This content is part of ‘Our World’ (February 2018).

The present goldilocks economy will not last. It is debt driven whilst increase in productivity, the only true source of economic growth, is continuing its downward path. Also, the policies of central banks and the fiscal stimuli provided by many treasuries that ignited economic growth created a multitude of unknown risks of unknown proportions

The search should be on for policies that help real enterprises, operating in the real economy, to create economic value. Developing new products, increasing productivity and improving return on assets must take center stage. Real enterprises provide a counterweight to the financial economy and the destruction of economic value inherent in many of its business models

These policies can and should capitalize on the many competitive advantages EU27 enjoys vis-a- vis the other trade blocs. Many of these EU27 advantages have, so far, not been recognized as such. Obviously, programs to enforce what is already strong should to be preferred over programs that seek to remedy weaknesses. 

Below are a few suggestions for a different EU Innovation and Economic Growth Agenda

Civil Law 

Unlike England, Wales and Ireland contract formation in most of EU27 requires good faith. Moreover, reasonableness and fairness guide contract partners in handling all favorable and unfavorable developments. This contrasts sharply with the Anglo-Saxon world in which partners can take any action that is not excluded by law or by contract. This makes contract formation a lengthy and costly process, as all undesired behavior must be specified. It also means that negotiations become a permanent feature of a partnership. This EU27 advantage is crucial at a time when enterprises are increasingly relying on a multitude of partnerships in many different fields.

Also, the use of civil law in EU27 in settling disputes is far more efficient than common law as it is rule based and judges take the original intentions of the contract partners as a point of departure.

Unfortunately, most EU27 commercial courts have been subjected to restructuring and cost cutting. As a result, proceedings have been delayed and the quality of the rulings has been compromised. This is destroying economic value in the form of lost sales, postponement of investments and distraction of management. A program to bring the courts up to strength is long overdue. 


In EU27 banks provide most of the capital for private enterprises. Family businesses and cooperatives tend to rely on their cash flows. Stock markets play a modest role in corporate finance. As a result, most EU 27 enterprises can escape the web of expectations financial markets spin around listed enterprises. They are spared the focus on shareholder return on investment. The incorrect assumption that an increase in profit per share leads to a higher stock price can be neglected. Pressure to cut costs, to acquire and to buy back shares, all steps to improve profit per share can be resisted. The perverse effects of management remuneration, linked to shareholder return on investment, can be avoided.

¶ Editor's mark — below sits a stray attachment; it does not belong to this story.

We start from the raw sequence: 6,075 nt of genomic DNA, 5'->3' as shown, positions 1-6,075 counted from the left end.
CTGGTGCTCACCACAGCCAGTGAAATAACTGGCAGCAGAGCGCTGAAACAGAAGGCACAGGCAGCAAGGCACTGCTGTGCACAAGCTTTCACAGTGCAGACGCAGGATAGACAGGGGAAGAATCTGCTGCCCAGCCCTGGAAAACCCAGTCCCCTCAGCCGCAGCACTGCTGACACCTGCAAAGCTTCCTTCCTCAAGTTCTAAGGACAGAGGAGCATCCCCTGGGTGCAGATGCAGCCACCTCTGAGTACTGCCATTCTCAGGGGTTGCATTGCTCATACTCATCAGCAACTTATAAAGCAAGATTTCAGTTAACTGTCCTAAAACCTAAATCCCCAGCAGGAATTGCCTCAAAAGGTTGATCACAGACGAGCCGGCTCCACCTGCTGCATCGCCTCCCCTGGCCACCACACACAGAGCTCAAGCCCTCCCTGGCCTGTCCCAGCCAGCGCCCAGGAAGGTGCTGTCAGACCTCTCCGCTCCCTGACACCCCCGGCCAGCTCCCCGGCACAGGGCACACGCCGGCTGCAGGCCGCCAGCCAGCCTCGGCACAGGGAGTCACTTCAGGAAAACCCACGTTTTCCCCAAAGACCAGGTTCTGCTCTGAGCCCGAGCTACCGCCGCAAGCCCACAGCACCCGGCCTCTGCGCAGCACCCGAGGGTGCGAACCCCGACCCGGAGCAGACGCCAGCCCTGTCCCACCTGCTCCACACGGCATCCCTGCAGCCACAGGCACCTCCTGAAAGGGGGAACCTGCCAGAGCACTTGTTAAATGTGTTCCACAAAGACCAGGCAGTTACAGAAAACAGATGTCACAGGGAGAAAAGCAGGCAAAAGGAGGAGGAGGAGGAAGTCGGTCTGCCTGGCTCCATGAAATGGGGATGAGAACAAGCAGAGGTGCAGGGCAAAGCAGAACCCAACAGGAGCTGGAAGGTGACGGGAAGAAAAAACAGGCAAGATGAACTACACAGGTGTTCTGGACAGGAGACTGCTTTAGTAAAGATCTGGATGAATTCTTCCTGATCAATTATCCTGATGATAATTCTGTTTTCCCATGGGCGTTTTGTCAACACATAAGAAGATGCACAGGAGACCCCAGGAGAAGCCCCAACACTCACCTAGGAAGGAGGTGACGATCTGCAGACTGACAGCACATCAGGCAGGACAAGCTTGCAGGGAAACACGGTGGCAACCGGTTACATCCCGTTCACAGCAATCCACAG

EU27 should help enterprises to reduce dependence on stock markets by stimulating competition amongst suppliers of capital and by facilitating new platforms.


Progress in business increasingly depends on cooperation and EU27 can point to many examples where government, knowledge institutions and business came together to achieve breakthroughs This is in stark contrast to the US which continues to rely heavily on competition. 

It should now cut a bewildering range of subsidies to stimulate innovation. Application procedure are cumbersome and a burden for small and medium sized companies. Resources should be reallocated from programs with unproven effectiveness, to programs that have demonstrated that they work. These are: building an advanced ICT infrastructure, providing R&D infrastructure to start ups, compelling government agencies to act as the first customers of truly innovative products, increasing government sponsored fundamental research and setting environmental and other standards.


Friend and foe agree that EU27 has created the best patent system in the world. The Unitary Patent has been a major step forward and programs are being implemented to speed up the process of granting patents.

However, filing, servicing and defending of patents is still costly and the appeal process is lengthy and non-transparent. These are all barriers that hit small companies hardest. 

Several improvements have been suggested. A “use it or lose it” provision would reduce the size of the pool of large companies’ patents in which small companies can become ensnared.

Raising the level of inventiveness would prevent large companies from continually making small improvements to extend patent life. The lifetime of a patent could vary from industry to industry depending on the time to market.

Increased funding for the European Patent Office is required to bring the service to applicants to a structurally higher level. 


European Competition Law and DG Competition are the envy of the world. However, there is a strong case to be made for complementing the present focus on consumer protection with the protection of small companies in their roles as suppliers, customers and partners of large companies. Abuse of power by large enterprise takes the form of predatory agreements, reneging on contractual obligations without impunity and extracting intellectual property from small partners without proper remuneration. This abuse should be countered at a time that cooperation between large and small companies is one of the keys to innovation and economic growth.

In conclusion

EU27 has many distinctive and valuable competitive advantages vis-a vis the other trade blocks and is well advised to nurture and strengthen what is already strong.